Leicester’s Islam Slimani and Jamie Vardy deepen Sunderland gloom

Paul Doyle at the King Power Stadium
The Guardian
<span class="element-image__caption">Leicester City’s Islam Slimani, left, heads home to open the scoring against Sunderland.</span> <span class="element-image__credit">Photograph: Andrew Boyers/Reuters</span>
Leicester City’s Islam Slimani, left, heads home to open the scoring against Sunderland. Photograph: Andrew Boyers/Reuters

David Moyes presided over Sunderland’s latest defeat as a regretful, chastened and surprisingly surprised manager but apparently not one at risk of being fired for suggesting he might slap a female reporter. Islam Slimani and Jamie Vardy scored to extend Leicester City’s winning run but, before that, Moyes’s employers pledged to allow him to continue trying to fight against relegation.

Sunderland declared on Tuesday that their manager’s remarks to the BBC’s Vicki Sparks had been “wholly unacceptable” but that no further action needed to be taken against the Scot, who has apologised both privately and publicly. The club noted in a statement that Moyes had “proactively” informed the club about his comments two weeks ago and said sorry to the reporter.

The Football Association, which has requested Moyes’s observations about the exchange, may decide that stiffer punishment is in order but Sunderland concluded that “the club continues to fully support David in his role as manager”.

Moyes welcomed that statement and said it was nothing less than he expected. He also said he was “surprised in many ways” by the extent of the criticism of his criticism.

The club’s statement was no doubt intended to mitigate any reputational damage caused by what has been interpreted variously as an ill-judged quip or a sinister threat. It certainly did not have the side-effect of inspiring an improvement in Sunderland’s performances on the pitch, most of which have brought derision of another kind this season.

As Moyes and his players trudged away from the King Power Stadium after their latest failed assignment, they might have been struck by the contrast in moods around their club and Leicester.

Nearly six weeks on from the shock firing of Claudio Ranieri, the home of the champions is again at peace, albeit a delightfully noisy and giddy peace. Free beer and cakes were distributed to fans before kick-off to celebrate the birthday of Leicester’s chairman, Vichai Srivaddhanaprabha, while the club’s manager, Craig Shakespeare, has progressed from feeling like a “pantomime villain” in his first press conference after Ranieri’s dismissal to a manager who can do no wrong. This victory brought his record to six wins from six matches. The champions are back in the top half of the Premier League.

Shakespeare had the pleasure of deploying the same lineup that had swatted away Stoke City on Saturday. Moyes, meanwhile, had the pleasure of calling on Lee Cattermole. Injury had kept Sunderland’s captain out of the team since September but here he was cast straight back into the side on a mission to stimulate renewed fight from a team that have seemed resigned to relegation. Sunderland, in fairness, did not lack gusto here. But they were nowhere near good enough to deserve any points.

Neither team shone in a brisk but untidy first half. The visitors hinted at menace from several corners and a couple of long shots but Leicester came closest to scoring.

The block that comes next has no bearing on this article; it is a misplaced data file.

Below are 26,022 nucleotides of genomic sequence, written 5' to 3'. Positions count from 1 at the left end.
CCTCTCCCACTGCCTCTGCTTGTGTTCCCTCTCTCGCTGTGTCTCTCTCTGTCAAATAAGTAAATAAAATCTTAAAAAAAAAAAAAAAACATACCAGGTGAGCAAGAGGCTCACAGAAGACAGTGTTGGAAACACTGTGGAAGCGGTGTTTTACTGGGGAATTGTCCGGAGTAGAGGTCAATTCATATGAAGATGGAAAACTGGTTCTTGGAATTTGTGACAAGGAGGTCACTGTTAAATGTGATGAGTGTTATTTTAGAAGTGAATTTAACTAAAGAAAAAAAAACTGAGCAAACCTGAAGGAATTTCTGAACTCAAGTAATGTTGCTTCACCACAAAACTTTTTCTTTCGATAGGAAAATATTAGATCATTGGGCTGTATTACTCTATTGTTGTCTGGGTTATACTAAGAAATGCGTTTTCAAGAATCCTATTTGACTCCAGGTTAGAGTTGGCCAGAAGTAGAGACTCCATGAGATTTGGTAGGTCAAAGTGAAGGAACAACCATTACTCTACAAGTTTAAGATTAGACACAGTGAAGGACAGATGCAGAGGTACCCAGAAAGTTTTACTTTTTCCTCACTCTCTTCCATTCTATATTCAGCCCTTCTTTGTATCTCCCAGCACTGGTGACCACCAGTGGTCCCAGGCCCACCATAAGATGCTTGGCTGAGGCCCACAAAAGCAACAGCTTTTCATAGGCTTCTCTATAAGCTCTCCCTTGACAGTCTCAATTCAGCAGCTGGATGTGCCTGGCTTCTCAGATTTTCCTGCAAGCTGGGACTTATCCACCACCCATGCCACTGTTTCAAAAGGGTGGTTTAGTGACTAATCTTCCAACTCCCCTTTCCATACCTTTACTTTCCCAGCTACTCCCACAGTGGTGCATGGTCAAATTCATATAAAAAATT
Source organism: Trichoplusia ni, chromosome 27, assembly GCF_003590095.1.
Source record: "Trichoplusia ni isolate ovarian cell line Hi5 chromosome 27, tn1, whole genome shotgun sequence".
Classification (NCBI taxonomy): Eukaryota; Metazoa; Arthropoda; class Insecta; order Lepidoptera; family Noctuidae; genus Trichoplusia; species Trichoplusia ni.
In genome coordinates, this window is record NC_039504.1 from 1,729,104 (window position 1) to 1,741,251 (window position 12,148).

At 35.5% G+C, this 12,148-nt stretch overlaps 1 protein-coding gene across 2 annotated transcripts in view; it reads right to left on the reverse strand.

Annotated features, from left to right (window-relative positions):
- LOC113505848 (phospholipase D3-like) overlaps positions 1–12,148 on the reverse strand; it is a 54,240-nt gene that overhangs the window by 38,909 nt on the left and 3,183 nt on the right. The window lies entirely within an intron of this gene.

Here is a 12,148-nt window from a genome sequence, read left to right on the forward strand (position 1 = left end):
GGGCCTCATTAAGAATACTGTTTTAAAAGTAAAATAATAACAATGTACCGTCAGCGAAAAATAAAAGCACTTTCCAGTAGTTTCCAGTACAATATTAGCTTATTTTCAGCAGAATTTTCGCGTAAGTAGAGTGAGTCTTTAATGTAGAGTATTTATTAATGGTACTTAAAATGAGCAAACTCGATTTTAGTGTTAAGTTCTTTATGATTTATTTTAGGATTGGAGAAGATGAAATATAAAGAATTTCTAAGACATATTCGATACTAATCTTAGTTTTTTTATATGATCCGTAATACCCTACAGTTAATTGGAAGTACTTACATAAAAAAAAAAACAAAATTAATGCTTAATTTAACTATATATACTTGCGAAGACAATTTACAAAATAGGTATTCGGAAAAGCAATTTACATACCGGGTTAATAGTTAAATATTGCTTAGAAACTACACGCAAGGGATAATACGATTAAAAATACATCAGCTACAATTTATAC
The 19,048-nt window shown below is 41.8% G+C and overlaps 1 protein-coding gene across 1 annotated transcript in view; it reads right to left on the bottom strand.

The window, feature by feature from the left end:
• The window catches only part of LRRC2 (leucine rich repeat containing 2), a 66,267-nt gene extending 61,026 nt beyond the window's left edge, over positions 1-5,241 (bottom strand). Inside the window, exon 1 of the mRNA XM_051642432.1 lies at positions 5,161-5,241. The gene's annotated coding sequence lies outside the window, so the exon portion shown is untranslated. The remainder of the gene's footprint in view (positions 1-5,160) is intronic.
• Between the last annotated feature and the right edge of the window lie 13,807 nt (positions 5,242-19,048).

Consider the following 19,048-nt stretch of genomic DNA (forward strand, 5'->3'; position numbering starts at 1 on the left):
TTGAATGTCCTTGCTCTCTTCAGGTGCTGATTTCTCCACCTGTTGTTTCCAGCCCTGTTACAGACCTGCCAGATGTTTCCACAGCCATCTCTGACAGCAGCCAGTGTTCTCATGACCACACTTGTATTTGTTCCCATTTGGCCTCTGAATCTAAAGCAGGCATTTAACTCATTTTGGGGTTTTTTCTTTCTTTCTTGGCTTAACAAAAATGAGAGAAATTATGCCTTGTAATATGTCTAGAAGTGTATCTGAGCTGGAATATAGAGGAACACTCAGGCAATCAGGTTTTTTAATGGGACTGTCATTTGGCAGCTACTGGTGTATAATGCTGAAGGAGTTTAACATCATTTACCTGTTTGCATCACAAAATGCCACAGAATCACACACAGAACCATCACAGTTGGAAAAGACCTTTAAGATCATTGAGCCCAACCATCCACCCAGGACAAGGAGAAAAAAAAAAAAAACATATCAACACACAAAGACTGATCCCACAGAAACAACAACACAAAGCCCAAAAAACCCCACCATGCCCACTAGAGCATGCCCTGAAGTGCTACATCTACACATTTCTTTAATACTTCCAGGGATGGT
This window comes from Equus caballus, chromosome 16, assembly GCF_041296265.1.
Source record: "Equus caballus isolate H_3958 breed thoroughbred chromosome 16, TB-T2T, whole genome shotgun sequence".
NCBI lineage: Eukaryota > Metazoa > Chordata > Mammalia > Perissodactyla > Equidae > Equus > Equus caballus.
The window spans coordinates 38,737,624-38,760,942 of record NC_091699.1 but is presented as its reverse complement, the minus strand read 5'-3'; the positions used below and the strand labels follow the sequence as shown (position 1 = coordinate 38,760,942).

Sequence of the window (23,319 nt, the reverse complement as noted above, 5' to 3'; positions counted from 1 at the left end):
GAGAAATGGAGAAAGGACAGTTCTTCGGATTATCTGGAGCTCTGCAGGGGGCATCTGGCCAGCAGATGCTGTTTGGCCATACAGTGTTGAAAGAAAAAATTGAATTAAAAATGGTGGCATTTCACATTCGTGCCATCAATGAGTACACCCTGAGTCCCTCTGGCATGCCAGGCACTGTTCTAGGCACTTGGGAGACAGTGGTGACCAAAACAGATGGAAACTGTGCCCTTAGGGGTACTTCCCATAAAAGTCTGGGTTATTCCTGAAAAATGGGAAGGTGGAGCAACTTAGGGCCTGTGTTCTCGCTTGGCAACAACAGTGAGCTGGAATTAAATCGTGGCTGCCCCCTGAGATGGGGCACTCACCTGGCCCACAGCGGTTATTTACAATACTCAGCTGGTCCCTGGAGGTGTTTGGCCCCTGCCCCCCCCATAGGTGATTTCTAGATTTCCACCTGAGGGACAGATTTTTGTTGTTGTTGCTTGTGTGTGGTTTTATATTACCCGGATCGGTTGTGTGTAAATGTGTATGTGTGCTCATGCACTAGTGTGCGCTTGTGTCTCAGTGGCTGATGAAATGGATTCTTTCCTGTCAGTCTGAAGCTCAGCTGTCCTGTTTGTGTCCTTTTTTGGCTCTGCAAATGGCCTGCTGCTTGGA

Jordan Pickford tipped a header by Robert Huth over the bar after a free‑kick by Riyad Mahrez. The goalkeeper excelled just before the break when he dived across goal to turn away a curling 20-yard shot by Demarai Gray.

Gray posed a regular threat. It hardly came as a surprise even to Moyes when Cattermole was booked for trying to sabotage a Leicester break by tripping the young winger in the 34th minute.

Moyes saw no need to change approach at half-time, hopeful that his team could eke out a goal even if their top scorer, Jermain Defoe, had barely been involved in the first half.

Sunderland fans sensed an opportunity in the 54th minute when Sebastian Larsson lined up a free-kick at the edge of the Leicester box. Larsson disabused them of their optimism by nearly hitting them with his shot. Three minutes later another free-kick by Larsson led to Defoe’s first shot of the night. He struck it crisply but straight at Kasper Schmeichel.

Shakespeare was concerned. Just after the hour he made a double substitution, introducing Slimani and Marc Albrighton. Soon that pair combined to open the scoring. Albrighton crossed from the left and Slimani outmanoeuvred the hitherto solid Lamine Koné before heading into the net from seven yards. Shakespeare’s changes had paid off.

Moyes hoped to have a similar impact when he, too, made a double substitution in the 72nd minute, throwing on Wahbi Khazri and Victor Anichebe. The latter almost granted his manager’s wish but his shot from 15 yards was deflected on to a post. Then Vardy deepened Moyes’s misery. After more excellent work by Albrighton and more sloppy defending by Sunderland, Vardy walloped a shot into the net from 16 yards.

“I thought we’d done a really good job up to 60 or 65 minutes but ultimately we allowed a cheap cross into the box and we should have won the header for the first goal,” said Moyes, who said a second defeat in four days left his team needing an improbable feat to avoid relegation. “We needed to win one of these two away games. What I didn’t put down was a win against a Manchester United or an Arsenal or a Chelsea in my remaining fixtures. I now have to win at least one of those.”

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